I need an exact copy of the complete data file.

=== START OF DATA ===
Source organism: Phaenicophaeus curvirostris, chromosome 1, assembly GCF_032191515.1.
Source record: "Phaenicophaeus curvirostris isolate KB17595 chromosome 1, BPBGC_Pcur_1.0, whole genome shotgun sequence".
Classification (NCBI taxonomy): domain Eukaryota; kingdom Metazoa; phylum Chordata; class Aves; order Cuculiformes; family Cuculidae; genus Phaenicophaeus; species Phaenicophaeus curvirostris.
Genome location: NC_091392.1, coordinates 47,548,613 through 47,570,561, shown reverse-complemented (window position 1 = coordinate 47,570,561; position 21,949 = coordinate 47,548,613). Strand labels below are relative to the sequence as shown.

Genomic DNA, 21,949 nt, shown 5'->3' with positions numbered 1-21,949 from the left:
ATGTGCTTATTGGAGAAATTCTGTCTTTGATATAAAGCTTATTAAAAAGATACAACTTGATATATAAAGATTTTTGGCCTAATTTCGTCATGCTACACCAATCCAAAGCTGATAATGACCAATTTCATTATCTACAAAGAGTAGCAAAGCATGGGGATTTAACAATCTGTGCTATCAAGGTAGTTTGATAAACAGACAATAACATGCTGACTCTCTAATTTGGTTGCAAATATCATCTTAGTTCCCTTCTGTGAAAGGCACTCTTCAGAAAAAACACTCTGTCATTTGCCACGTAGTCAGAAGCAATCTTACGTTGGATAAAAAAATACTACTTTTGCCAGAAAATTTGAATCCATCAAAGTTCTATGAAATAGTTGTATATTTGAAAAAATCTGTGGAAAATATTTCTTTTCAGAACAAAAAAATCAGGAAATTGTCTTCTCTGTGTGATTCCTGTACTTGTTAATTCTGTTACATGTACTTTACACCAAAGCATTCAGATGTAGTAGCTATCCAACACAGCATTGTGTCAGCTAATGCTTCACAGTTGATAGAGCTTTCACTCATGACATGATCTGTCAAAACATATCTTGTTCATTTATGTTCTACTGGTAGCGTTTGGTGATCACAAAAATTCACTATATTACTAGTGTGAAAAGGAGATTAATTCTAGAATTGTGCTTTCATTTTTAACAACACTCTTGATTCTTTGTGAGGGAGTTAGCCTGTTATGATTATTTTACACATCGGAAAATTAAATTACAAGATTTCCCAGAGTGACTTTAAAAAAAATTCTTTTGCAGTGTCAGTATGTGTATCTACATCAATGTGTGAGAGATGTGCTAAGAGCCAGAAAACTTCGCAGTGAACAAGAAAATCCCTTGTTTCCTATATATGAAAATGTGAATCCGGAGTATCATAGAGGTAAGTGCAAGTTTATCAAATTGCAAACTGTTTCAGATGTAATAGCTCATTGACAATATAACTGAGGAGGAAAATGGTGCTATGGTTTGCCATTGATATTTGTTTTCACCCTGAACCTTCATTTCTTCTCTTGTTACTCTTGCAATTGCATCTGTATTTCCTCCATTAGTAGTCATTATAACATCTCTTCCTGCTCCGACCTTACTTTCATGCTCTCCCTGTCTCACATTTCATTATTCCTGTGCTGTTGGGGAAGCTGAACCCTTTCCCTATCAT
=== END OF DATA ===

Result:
Source organism: Phaenicophaeus curvirostris, chromosome 1, assembly GCF_032191515.1.
Source record: "Phaenicophaeus curvirostris isolate KB17595 chromosome 1, BPBGC_Pcur_1.0, whole genome shotgun sequence".
Classification (NCBI taxonomy): domain Eukaryota; kingdom Metazoa; phylum Chordata; class Aves; order Cuculiformes; family Cuculidae; genus Phaenicophaeus; species Phaenicophaeus curvirostris.
Genome location: NC_091392.1, coordinates 47,548,613 through 47,570,561, shown reverse-complemented (window position 1 = coordinate 47,570,561; position 21,949 = coordinate 47,548,613). Strand labels below are relative to the sequence as shown.

Genomic DNA, 21,949 nt, shown 5'->3' with positions numbered 1-21,949 from the left:
ATGTGCTTATTGGAGAAATTCTGTCTTTGATATAAAGCTTATTAAAAAGATACAACTTGATATATAAAGATTTTTGGCCTAATTTCGTCATGCTACACCAATCCAAAGCTGATAATGACCAATTTCATTATCTACAAAGAGTAGCAAAGCATGGGGATTTAACAATCTGTGCTATCAAGGTAGTTTGATAAACAGACAATAACATGCTGACTCTCTAATTTGGTTGCAAATATCATCTTAGTTCCCTTCTGTGAAAGGCACTCTTCAGAAAAAACACTCTGTCATTTGCCACGTAGTCAGAAGCAATCTTACGTTGGATAAAAAAATACTACTTTTGCCAGAAAATTTGAATCCATCAAAGTTCTATGAAATAGTTGTATATTTGAAAAAATCTGTGGAAAATATTTCTTTTCAGAACAAAAAAATCAGGAAATTGTCTTCTCTGTGTGATTCCTGTACTTGTTAATTCTGTTACATGTACTTTACACCAAAGCATTCAGATGTAGTAGCTATCCAACACAGCATTGTGTCAGCTAATGCTTCACAGTTGATAGAGCTTTCACTCATGACATGATCTGTCAAAACATATCTTGTTCATTTATGTTCTACTGGTAGCGTTTGGTGATCACAAAAATTCACTATATTACTAGTGTGAAAAGGAGATTAATTCTAGAATTGTGCTTTCATTTTTAACAACACTCTTGATTCTTTGTGAGGGAGTTAGCCTGTTATGATTATTTTACACATCGGAAAATTAAATTACAAGATTTCCCAGAGTGACTTTAAAAAAAATTCTTTTGCAGTGTCAGTATGTGTATCTACATCAATGTGTGAGAGATGTGCTAAGAGCCAGAAAACTTCGCAGTGAACAAGAAAATCCCTTGTTTCCTATATATGAAAATGTGAATCCGGAGTATCATAGAGGTAAGTGCAAGTTTATCAAATTGCAAACTGTTTCAGATGTAATAGCTCATTGACAATATAACTGAGGAGGAAAATGGTGCTATGGTTTGCCATTGATATTTGTTTTCACCCTGAACCTTCATTTCTTCTCTTGTTACTCTTGCAATTGCATCTGTATTTCCTCCATTAGTAGTCATTATAACATCTCTTCCTGCTCCGACCTTACTTTCATGCTCTCCCTGTCTCACATTTCATTATTCCTGTGCTGTTGGGGAAGCTGAACCCTTTCCCTATCAT